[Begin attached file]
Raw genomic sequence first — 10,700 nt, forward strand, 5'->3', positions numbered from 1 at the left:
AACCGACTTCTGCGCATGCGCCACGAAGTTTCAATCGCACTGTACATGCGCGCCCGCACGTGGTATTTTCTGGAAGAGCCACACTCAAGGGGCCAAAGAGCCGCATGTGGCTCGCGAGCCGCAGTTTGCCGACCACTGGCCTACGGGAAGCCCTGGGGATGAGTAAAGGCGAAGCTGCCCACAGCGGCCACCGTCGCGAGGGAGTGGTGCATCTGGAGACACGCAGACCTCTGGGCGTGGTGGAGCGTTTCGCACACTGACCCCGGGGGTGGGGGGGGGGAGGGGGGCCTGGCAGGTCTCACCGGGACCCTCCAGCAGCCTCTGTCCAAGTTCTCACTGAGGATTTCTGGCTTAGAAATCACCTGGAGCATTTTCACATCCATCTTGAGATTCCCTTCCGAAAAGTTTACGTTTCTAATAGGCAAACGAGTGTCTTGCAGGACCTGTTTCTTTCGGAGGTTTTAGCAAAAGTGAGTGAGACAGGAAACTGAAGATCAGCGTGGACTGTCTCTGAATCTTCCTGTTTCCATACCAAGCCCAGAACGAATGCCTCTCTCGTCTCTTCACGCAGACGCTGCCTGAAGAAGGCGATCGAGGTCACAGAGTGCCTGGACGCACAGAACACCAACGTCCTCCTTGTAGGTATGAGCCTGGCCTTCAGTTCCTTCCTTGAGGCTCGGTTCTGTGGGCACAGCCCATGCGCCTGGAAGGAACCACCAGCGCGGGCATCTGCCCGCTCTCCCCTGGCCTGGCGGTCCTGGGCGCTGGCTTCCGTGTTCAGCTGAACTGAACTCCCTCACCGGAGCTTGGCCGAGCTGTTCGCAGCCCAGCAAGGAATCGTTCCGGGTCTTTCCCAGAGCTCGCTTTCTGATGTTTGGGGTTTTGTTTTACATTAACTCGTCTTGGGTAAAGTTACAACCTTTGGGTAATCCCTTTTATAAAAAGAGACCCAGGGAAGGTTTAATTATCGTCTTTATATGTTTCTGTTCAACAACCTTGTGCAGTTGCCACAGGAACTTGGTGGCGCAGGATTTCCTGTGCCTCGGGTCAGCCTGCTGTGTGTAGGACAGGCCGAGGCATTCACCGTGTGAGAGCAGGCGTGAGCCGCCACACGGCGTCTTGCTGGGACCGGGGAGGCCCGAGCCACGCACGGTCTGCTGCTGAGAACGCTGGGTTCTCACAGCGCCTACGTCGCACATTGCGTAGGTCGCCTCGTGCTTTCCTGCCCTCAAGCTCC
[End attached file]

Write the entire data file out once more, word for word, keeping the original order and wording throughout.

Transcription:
Raw genomic sequence first — 10,700 nt, forward strand, 5'->3', positions numbered from 1 at the left:
AACCGACTTCTGCGCATGCGCCACGAAGTTTCAATCGCACTGTACATGCGCGCCCGCACGTGGTATTTTCTGGAAGAGCCACACTCAAGGGGCCAAAGAGCCGCATGTGGCTCGCGAGCCGCAGTTTGCCGACCACTGGCCTACGGGAAGCCCTGGGGATGAGTAAAGGCGAAGCTGCCCACAGCGGCCACCGTCGCGAGGGAGTGGTGCATCTGGAGACACGCAGACCTCTGGGCGTGGTGGAGCGTTTCGCACACTGACCCCGGGGGTGGGGGGGGGGAGGGGGGCCTGGCAGGTCTCACCGGGACCCTCCAGCAGCCTCTGTCCAAGTTCTCACTGAGGATTTCTGGCTTAGAAATCACCTGGAGCATTTTCACATCCATCTTGAGATTCCCTTCCGAAAAGTTTACGTTTCTAATAGGCAAACGAGTGTCTTGCAGGACCTGTTTCTTTCGGAGGTTTTAGCAAAAGTGAGTGAGACAGGAAACTGAAGATCAGCGTGGACTGTCTCTGAATCTTCCTGTTTCCATACCAAGCCCAGAACGAATGCCTCTCTCGTCTCTTCACGCAGACGCTGCCTGAAGAAGGCGATCGAGGTCACAGAGTGCCTGGACGCACAGAACACCAACGTCCTCCTTGTAGGTATGAGCCTGGCCTTCAGTTCCTTCCTTGAGGCTCGGTTCTGTGGGCACAGCCCATGCGCCTGGAAGGAACCACCAGCGCGGGCATCTGCCCGCTCTCCCCTGGCCTGGCGGTCCTGGGCGCTGGCTTCCGTGTTCAGCTGAACTGAACTCCCTCACCGGAGCTTGGCCGAGCTGTTCGCAGCCCAGCAAGGAATCGTTCCGGGTCTTTCCCAGAGCTCGCTTTCTGATGTTTGGGGTTTTGTTTTACATTAACTCGTCTTGGGTAAAGTTACAACCTTTGGGTAATCCCTTTTATAAAAAGAGACCCAGGGAAGGTTTAATTATCGTCTTTATATGTTTCTGTTCAACAACCTTGTGCAGTTGCCACAGGAACTTGGTGGCGCAGGATTTCCTGTGCCTCGGGTCAGCCTGCTGTGTGTAGGACAGGCCGAGGCATTCACCGTGTGAGAGCAGGCGTGAGCCGCCACACGGCGTCTTGCTGGGACCGGGGAGGCCCGAGCCACGCACGGTCTGCTGCTGAGAACGCTGGGTTCTCACAGCGCCTACGTCGCACATTGCGTAGGTCGCCTCGTGCTTTCCTGCCCTCAAGCTCC